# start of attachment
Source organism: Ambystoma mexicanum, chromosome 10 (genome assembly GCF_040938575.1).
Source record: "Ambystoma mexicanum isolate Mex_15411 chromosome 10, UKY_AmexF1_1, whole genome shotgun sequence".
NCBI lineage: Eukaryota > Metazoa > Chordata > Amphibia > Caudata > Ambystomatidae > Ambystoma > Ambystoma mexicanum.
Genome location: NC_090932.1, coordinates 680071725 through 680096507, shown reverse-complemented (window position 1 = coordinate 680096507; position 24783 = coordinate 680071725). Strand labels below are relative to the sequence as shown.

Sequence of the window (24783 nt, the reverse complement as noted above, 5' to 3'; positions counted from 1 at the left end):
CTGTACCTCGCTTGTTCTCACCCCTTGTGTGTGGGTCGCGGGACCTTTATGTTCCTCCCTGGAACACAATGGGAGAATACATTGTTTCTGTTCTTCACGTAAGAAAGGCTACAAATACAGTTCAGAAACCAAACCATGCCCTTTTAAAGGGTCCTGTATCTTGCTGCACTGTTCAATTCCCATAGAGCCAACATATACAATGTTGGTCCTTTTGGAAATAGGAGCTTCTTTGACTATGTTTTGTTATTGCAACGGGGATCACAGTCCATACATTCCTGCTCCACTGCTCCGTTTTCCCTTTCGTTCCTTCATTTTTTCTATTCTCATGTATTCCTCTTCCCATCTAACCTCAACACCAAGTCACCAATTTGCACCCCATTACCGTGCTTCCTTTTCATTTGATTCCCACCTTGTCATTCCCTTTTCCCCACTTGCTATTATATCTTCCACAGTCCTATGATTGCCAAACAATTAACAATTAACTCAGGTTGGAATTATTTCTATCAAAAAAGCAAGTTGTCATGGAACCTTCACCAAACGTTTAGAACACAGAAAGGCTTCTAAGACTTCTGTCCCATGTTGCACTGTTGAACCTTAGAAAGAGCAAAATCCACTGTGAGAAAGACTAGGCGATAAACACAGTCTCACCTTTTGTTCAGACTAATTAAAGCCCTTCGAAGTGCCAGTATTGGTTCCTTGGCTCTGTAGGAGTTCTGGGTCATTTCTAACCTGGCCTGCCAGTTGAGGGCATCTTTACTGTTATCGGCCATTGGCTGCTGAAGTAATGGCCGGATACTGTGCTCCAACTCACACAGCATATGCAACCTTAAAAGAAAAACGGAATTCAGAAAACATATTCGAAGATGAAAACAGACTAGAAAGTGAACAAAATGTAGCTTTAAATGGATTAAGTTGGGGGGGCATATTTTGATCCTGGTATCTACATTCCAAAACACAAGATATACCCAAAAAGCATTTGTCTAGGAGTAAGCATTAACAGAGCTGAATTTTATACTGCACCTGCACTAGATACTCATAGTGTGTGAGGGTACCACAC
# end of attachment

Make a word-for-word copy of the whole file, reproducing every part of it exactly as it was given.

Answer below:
Source organism: Ambystoma mexicanum, chromosome 10 (genome assembly GCF_040938575.1).
Source record: "Ambystoma mexicanum isolate Mex_15411 chromosome 10, UKY_AmexF1_1, whole genome shotgun sequence".
NCBI lineage: Eukaryota > Metazoa > Chordata > Amphibia > Caudata > Ambystomatidae > Ambystoma > Ambystoma mexicanum.
Genome location: NC_090932.1, coordinates 680071725 through 680096507, shown reverse-complemented (window position 1 = coordinate 680096507; position 24783 = coordinate 680071725). Strand labels below are relative to the sequence as shown.

Sequence of the window (24783 nt, the reverse complement as noted above, 5' to 3'; positions counted from 1 at the left end):
CTGTACCTCGCTTGTTCTCACCCCTTGTGTGTGGGTCGCGGGACCTTTATGTTCCTCCCTGGAACACAATGGGAGAATACATTGTTTCTGTTCTTCACGTAAGAAAGGCTACAAATACAGTTCAGAAACCAAACCATGCCCTTTTAAAGGGTCCTGTATCTTGCTGCACTGTTCAATTCCCATAGAGCCAACATATACAATGTTGGTCCTTTTGGAAATAGGAGCTTCTTTGACTATGTTTTGTTATTGCAACGGGGATCACAGTCCATACATTCCTGCTCCACTGCTCCGTTTTCCCTTTCGTTCCTTCATTTTTTCTATTCTCATGTATTCCTCTTCCCATCTAACCTCAACACCAAGTCACCAATTTGCACCCCATTACCGTGCTTCCTTTTCATTTGATTCCCACCTTGTCATTCCCTTTTCCCCACTTGCTATTATATCTTCCACAGTCCTATGATTGCCAAACAATTAACAATTAACTCAGGTTGGAATTATTTCTATCAAAAAAGCAAGTTGTCATGGAACCTTCACCAAACGTTTAGAACACAGAAAGGCTTCTAAGACTTCTGTCCCATGTTGCACTGTTGAACCTTAGAAAGAGCAAAATCCACTGTGAGAAAGACTAGGCGATAAACACAGTCTCACCTTTTGTTCAGACTAATTAAAGCCCTTCGAAGTGCCAGTATTGGTTCCTTGGCTCTGTAGGAGTTCTGGGTCATTTCTAACCTGGCCTGCCAGTTGAGGGCATCTTTACTGTTATCGGCCATTGGCTGCTGAAGTAATGGCCGGATACTGTGCTCCAACTCACACAGCATATGCAACCTTAAAAGAAAAACGGAATTCAGAAAACATATTCGAAGATGAAAACAGACTAGAAAGTGAACAAAATGTAGCTTTAAATGGATTAAGTTGGGGGGGCATATTTTGATCCTGGTATCTACATTCCAAAACACAAGATATACCCAAAAAGCATTTGTCTAGGAGTAAGCATTAACAGAGCTGAATTTTATACTGCACCTGCACTAGATACTCATAGTGTGTGAGGGTACCACAC